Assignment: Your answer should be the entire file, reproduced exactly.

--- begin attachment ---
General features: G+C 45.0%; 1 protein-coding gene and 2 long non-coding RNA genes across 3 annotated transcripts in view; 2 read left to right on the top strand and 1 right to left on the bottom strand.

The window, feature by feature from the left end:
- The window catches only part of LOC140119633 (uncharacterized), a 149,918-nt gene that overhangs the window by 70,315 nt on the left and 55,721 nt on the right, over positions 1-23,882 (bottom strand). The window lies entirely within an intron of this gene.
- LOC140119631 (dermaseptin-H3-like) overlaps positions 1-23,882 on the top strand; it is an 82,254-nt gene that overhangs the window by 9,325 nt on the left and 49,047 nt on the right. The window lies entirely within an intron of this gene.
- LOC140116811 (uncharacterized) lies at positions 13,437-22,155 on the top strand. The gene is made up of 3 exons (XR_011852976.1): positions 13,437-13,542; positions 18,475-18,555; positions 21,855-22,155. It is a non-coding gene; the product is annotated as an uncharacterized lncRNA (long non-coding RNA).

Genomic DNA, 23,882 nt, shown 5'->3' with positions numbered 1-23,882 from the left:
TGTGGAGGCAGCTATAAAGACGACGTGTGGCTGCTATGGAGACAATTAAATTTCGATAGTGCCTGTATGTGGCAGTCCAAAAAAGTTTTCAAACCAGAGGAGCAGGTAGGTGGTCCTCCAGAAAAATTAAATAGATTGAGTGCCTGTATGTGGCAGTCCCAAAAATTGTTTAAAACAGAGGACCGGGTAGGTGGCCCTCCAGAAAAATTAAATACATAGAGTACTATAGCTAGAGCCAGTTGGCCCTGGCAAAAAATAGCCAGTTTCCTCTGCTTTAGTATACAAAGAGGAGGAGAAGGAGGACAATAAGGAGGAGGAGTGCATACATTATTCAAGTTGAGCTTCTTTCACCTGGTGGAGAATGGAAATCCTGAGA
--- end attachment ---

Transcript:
General features: G+C 45.0%; 1 protein-coding gene and 2 long non-coding RNA genes across 3 annotated transcripts in view; 2 read left to right on the top strand and 1 right to left on the bottom strand.

The window, feature by feature from the left end:
- The window catches only part of LOC140119633 (uncharacterized), a 149,918-nt gene that overhangs the window by 70,315 nt on the left and 55,721 nt on the right, over positions 1-23,882 (bottom strand). The window lies entirely within an intron of this gene.
- LOC140119631 (dermaseptin-H3-like) overlaps positions 1-23,882 on the top strand; it is an 82,254-nt gene that overhangs the window by 9,325 nt on the left and 49,047 nt on the right. The window lies entirely within an intron of this gene.
- LOC140116811 (uncharacterized) lies at positions 13,437-22,155 on the top strand. The gene is made up of 3 exons (XR_011852976.1): positions 13,437-13,542; positions 18,475-18,555; positions 21,855-22,155. It is a non-coding gene; the product is annotated as an uncharacterized lncRNA (long non-coding RNA).

Genomic DNA, 23,882 nt, shown 5'->3' with positions numbered 1-23,882 from the left:
TGTGGAGGCAGCTATAAAGACGACGTGTGGCTGCTATGGAGACAATTAAATTTCGATAGTGCCTGTATGTGGCAGTCCAAAAAAGTTTTCAAACCAGAGGAGCAGGTAGGTGGTCCTCCAGAAAAATTAAATAGATTGAGTGCCTGTATGTGGCAGTCCCAAAAATTGTTTAAAACAGAGGACCGGGTAGGTGGCCCTCCAGAAAAATTAAATACATAGAGTACTATAGCTAGAGCCAGTTGGCCCTGGCAAAAAATAGCCAGTTTCCTCTGCTTTAGTATACAAAGAGGAGGAGAAGGAGGACAATAAGGAGGAGGAGTGCATACATTATTCAAGTTGAGCTTCTTTCACCTGGTGGAGAATGGAAATCCTGAGA